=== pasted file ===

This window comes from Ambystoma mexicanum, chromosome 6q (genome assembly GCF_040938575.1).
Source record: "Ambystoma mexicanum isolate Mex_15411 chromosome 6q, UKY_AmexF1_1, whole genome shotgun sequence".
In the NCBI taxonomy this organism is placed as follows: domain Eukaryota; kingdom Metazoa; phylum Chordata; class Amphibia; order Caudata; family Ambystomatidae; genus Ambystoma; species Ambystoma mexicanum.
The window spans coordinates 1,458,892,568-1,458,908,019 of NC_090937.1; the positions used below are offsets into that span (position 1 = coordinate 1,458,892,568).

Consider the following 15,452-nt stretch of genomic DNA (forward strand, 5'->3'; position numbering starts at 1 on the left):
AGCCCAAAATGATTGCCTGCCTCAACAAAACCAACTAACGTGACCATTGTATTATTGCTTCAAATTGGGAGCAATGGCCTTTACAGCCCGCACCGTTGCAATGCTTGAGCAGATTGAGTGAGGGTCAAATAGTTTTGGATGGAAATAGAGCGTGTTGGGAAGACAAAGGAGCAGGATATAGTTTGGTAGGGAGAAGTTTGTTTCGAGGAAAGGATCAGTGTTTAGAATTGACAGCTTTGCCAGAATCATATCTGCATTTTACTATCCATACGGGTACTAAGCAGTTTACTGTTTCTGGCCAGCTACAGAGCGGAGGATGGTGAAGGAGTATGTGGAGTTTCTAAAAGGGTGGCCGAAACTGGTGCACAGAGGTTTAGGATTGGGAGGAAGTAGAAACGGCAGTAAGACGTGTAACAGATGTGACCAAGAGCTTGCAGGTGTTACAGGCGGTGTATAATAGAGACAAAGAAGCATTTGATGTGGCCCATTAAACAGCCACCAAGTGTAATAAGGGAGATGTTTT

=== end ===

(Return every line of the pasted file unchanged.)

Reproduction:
This window comes from Ambystoma mexicanum, chromosome 6q (genome assembly GCF_040938575.1).
Source record: "Ambystoma mexicanum isolate Mex_15411 chromosome 6q, UKY_AmexF1_1, whole genome shotgun sequence".
In the NCBI taxonomy this organism is placed as follows: domain Eukaryota; kingdom Metazoa; phylum Chordata; class Amphibia; order Caudata; family Ambystomatidae; genus Ambystoma; species Ambystoma mexicanum.
The window spans coordinates 1,458,892,568-1,458,908,019 of NC_090937.1; the positions used below are offsets into that span (position 1 = coordinate 1,458,892,568).

Consider the following 15,452-nt stretch of genomic DNA (forward strand, 5'->3'; position numbering starts at 1 on the left):
AGCCCAAAATGATTGCCTGCCTCAACAAAACCAACTAACGTGACCATTGTATTATTGCTTCAAATTGGGAGCAATGGCCTTTACAGCCCGCACCGTTGCAATGCTTGAGCAGATTGAGTGAGGGTCAAATAGTTTTGGATGGAAATAGAGCGTGTTGGGAAGACAAAGGAGCAGGATATAGTTTGGTAGGGAGAAGTTTGTTTCGAGGAAAGGATCAGTGTTTAGAATTGACAGCTTTGCCAGAATCATATCTGCATTTTACTATCCATACGGGTACTAAGCAGTTTACTGTTTCTGGCCAGCTACAGAGCGGAGGATGGTGAAGGAGTATGTGGAGTTTCTAAAAGGGTGGCCGAAACTGGTGCACAGAGGTTTAGGATTGGGAGGAAGTAGAAACGGCAGTAAGACGTGTAACAGATGTGACCAAGAGCTTGCAGGTGTTACAGGCGGTGTATAATAGAGACAAAGAAGCATTTGATGTGGCCCATTAAACAGCCACCAAGTGTAATAAGGGAGATGTTTT